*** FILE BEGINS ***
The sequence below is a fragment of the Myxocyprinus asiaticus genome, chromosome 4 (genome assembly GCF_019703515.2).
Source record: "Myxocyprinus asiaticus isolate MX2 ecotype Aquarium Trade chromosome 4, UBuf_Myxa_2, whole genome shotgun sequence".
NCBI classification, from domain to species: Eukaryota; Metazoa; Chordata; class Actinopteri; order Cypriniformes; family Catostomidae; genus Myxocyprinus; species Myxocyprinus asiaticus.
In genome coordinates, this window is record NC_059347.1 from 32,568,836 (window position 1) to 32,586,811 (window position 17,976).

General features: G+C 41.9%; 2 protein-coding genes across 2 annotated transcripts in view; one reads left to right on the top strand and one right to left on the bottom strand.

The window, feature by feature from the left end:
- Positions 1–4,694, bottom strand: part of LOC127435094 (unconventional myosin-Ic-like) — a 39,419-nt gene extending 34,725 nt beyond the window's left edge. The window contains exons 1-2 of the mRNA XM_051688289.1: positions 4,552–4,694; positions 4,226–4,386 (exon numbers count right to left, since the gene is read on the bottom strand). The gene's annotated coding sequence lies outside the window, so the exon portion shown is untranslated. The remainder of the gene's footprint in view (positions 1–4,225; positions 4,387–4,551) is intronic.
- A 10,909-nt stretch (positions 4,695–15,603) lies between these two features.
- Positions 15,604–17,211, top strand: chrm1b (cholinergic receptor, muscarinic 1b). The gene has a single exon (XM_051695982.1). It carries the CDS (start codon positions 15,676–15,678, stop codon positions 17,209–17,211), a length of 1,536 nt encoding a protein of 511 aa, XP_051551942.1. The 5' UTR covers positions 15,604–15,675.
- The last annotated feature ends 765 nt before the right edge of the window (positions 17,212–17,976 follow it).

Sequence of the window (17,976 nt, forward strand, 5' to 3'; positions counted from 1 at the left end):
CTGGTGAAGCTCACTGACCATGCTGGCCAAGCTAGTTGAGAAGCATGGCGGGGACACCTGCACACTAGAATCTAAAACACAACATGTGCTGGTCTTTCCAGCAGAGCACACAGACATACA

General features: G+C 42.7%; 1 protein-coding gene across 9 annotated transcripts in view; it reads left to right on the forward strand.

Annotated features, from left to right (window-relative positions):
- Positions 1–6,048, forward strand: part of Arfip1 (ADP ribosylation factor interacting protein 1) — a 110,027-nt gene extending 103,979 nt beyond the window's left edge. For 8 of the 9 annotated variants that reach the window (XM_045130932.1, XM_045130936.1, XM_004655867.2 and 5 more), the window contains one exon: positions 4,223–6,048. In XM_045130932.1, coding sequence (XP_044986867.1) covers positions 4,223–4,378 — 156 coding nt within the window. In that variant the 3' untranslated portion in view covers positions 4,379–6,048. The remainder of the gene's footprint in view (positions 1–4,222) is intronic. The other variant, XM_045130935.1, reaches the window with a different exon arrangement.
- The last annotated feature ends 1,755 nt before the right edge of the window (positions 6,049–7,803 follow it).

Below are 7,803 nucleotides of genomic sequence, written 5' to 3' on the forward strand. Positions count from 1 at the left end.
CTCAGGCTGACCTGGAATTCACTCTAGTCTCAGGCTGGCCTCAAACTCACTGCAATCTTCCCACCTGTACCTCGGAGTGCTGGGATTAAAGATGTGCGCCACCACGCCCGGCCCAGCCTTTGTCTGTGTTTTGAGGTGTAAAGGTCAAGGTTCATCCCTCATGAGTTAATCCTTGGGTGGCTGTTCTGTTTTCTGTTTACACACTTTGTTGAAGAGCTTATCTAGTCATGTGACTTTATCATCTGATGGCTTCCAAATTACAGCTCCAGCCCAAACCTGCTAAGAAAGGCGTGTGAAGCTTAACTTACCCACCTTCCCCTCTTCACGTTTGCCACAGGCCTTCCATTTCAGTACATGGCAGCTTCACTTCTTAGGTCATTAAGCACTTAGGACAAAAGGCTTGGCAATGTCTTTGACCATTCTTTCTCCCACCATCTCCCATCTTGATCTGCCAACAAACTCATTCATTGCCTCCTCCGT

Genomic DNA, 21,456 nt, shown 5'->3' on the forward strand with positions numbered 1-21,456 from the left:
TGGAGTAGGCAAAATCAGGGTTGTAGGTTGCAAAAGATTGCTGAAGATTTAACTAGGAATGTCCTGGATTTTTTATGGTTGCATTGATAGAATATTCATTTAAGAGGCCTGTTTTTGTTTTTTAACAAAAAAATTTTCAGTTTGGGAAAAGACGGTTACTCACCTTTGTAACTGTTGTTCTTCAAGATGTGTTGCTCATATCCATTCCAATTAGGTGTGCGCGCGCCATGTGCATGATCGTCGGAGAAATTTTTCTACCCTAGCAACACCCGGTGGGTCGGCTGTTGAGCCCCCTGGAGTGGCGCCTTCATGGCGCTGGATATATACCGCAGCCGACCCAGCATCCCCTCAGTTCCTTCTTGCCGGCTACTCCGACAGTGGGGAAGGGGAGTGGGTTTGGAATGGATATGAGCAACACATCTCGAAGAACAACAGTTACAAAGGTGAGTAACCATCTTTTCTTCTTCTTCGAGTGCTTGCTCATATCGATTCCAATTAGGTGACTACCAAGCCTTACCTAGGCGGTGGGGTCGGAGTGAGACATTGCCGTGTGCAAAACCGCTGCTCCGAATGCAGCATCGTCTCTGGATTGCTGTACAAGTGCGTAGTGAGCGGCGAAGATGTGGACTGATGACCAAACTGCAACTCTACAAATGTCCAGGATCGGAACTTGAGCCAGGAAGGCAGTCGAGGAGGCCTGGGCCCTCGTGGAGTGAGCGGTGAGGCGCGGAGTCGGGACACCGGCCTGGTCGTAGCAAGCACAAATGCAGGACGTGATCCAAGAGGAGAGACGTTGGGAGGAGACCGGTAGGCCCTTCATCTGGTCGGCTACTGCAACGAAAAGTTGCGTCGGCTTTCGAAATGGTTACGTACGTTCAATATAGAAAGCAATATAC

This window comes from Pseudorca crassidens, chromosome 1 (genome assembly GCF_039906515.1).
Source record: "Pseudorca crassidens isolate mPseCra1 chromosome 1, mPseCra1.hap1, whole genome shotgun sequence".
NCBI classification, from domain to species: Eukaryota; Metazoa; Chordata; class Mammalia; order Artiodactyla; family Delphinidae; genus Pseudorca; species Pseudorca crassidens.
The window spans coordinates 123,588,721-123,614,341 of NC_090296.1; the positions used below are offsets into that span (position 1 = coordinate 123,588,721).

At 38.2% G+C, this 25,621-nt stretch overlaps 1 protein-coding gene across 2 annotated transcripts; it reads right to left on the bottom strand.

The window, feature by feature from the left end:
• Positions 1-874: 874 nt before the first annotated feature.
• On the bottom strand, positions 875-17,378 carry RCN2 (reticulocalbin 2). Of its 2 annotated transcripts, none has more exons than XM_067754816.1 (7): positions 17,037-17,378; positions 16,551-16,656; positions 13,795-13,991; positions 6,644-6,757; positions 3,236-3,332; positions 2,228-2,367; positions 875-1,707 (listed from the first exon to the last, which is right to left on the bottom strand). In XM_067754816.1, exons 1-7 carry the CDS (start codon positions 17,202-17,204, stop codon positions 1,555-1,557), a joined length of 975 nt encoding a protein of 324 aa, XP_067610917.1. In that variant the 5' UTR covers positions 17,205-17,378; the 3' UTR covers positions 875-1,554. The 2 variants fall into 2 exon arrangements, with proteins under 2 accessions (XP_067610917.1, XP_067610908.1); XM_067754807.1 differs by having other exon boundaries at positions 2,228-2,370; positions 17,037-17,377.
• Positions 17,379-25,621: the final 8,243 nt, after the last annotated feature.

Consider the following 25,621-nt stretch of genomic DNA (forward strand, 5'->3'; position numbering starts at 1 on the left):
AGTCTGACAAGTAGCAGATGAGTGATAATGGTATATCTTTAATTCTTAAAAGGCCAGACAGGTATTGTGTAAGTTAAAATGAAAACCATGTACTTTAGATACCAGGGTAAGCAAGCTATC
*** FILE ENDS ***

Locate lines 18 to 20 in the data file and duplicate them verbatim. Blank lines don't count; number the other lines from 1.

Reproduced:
CTCAGGCTGACCTGGAATTCACTCTAGTCTCAGGCTGGCCTCAAACTCACTGCAATCTTCCCACCTGTACCTCGGAGTGCTGGGATTAAAGATGTGCGCCACCACGCCCGGCCCAGCCTTTGTCTGTGTTTTGAGGTGTAAAGGTCAAGGTTCATCCCTCATGAGTTAATCCTTGGGTGGCTGTTCTGTTTTCTGTTTACACACTTTGTTGAAGAGCTTATCTAGTCATGTGACTTTATCATCTGATGGCTTCCAAATTACAGCTCCAGCCCAAACCTGCTAAGAAAGGCGTGTGAAGCTTAACTTACCCACCTTCCCCTCTTCACGTTTGCCACAGGCCTTCCATTTCAGTACATGGCAGCTTCACTTCTTAGGTCATTAAGCACTTAGGACAAAAGGCTTGGCAATGTCTTTGACCATTCTTTCTCCCACCATCTCCCATCTTGATCTGCCAACAAACTCATTCATTGCCTCCTCCGT

Genomic DNA, 21,456 nt, shown 5'->3' on the forward strand with positions numbered 1-21,456 from the left:
TGGAGTAGGCAAAATCAGGGTTGTAGGTTGCAAAAGATTGCTGAAGATTTAACTAGGAATGTCCTGGATTTTTTATGGTTGCATTGATAGAATATTCATTTAAGAGGCCTGTTTTTGTTTTTTAACAAAAAAATTTTCAGTTTGGGAAAAGACGGTTACTCACCTTTGTAACTGTTGTTCTTCAAGATGTGTTGCTCATATCCATTCCAATTAGGTGTGCGCGCGCCATGTGCATGATCGTCGGAGAAATTTTTCTACCCTAGCAACACCCGGTGGGTCGGCTGTTGAGCCCCCTGGAGTGGCGCCTTCATGGCGCTGGATATATACCGCAGCCGACCCAGCATCCCCTCAGTTCCTTCTTGCCGGCTACTCCGACAGTGGGGAAGGGGAGTGGGTTTGGAATGGATATGAGCAACACATCTCGAAGAACAACAGTTACAAAGGTGAGTAACCATCTTTTCTTCTTCTTCGAGTGCTTGCTCATATCGATTCCAATTAGGTGACTACCAAGCCTTACCTAGGCGGTGGGGTCGGAGTGAGACATTGCCGTGTGCAAAACCGCTGCTCCGAATGCAGCATCGTCTCTGGATTGCTGTACAAGTGCGTAGTGAGCGGCGAAGATGTGGACTGATGACCAAACTGCAACTCTACAAATGTCCAGGATCGGAACTTGAGCCAGGAAGGCAGTCGAGGAGGCCTGGGCCCTCGTGGAGTGAGCGGTGAGGCGCGGAGTCGGGACACCGGCCTGGTCGTAGCAAGCACAAATGCAGGACGTGATCCAAGAGGAGAGACGTTGGGAGGAGACCGGTAGGCCCTTCATCTGGTCGGCTACTGCAACGAAAAGTTGCGTCGGCTTTCGAAATGGTTACGTACGTTCAATATAGAAAGCAATATAC